I know a guy who spends hours looking for illegal MP3s to avoid paying $.99
on iTunes. Some people are likely to prefer watching ads to paying for content
despite all the drawbacks. The point is not that advertising is
bad for everyone in every situation. But it is unfortunate that advertising is
so often seen as the best or only way to make money from digital wares.
It's worth remembering that ad-financed television came to the fore at a time
when no alternative would have been feasible. The technical challenges of the
day involved getting a decent picture on a 17" CRT without standing next to the set holding the
antenna all evening. Subscription or pay-per-view models were not in the cards. Now we have the
technology to meter and charge for content in many new ways, but we've gotten into the habit of
expecting TV shows to be free.
One of the quirks of human psychology is that, once we get used to free doughnuts, we are enraged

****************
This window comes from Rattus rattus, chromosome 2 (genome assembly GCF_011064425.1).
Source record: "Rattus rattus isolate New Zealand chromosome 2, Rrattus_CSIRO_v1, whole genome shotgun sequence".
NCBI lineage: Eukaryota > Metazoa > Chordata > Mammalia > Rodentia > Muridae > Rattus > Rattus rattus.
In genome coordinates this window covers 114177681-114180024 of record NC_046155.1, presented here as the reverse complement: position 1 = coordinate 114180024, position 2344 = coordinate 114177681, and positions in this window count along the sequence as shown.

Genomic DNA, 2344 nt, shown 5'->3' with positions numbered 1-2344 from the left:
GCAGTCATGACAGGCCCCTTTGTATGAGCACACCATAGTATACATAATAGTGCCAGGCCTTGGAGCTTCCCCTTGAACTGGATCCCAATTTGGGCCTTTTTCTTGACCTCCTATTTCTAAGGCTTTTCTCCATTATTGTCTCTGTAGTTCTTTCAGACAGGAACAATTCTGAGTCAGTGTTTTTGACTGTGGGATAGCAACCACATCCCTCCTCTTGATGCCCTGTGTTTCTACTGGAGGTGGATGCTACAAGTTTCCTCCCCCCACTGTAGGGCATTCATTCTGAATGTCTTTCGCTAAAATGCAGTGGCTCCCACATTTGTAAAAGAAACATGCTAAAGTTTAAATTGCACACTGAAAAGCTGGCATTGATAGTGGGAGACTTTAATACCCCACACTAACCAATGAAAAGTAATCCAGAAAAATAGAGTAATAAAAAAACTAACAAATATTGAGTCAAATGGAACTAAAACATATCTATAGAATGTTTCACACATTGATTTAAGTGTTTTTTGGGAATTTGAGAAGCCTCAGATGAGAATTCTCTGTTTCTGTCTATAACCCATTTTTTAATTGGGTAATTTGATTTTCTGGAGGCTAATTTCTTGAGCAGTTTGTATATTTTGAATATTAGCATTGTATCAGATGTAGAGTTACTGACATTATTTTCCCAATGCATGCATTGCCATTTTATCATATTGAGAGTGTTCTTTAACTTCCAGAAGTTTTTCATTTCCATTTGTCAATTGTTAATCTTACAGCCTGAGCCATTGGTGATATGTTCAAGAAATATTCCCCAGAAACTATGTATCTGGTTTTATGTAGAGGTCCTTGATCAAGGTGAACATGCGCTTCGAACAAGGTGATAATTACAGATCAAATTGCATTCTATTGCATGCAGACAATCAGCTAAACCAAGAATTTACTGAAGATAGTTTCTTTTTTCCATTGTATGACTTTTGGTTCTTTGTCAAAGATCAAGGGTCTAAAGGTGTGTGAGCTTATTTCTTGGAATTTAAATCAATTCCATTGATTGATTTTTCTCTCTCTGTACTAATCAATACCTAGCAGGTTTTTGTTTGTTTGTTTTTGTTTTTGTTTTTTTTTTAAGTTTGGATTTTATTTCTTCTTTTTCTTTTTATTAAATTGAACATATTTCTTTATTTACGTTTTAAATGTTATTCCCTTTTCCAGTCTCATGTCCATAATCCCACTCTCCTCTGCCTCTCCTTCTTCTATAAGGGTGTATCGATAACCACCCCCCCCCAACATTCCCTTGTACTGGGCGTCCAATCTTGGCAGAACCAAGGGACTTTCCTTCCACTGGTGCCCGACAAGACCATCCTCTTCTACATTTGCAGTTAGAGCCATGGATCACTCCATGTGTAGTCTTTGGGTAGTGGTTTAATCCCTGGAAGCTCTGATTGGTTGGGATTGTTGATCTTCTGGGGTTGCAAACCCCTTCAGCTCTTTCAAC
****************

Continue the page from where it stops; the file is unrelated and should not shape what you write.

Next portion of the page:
by the idea that we might have to pay for them.
If we succumb willingly to disfigured television shows, psychological
manipulation and higher prices on SUVs and shampoo so that we can avoid paying a
few dollars for entertainment and internet services, we have no one to blame but
ourselves. When the most frightening hoax imaginable is that Facebook
will start charging users, we can hardly blame them for slathering more and
more lucrative ads onto their website. It would be fantastic if creative types
were to look for less intrusive ways of financing their work. But that is
unlikely to happen until consumers start to realize that free is sometimes the
most expensive price of all. And best told by interactive communication!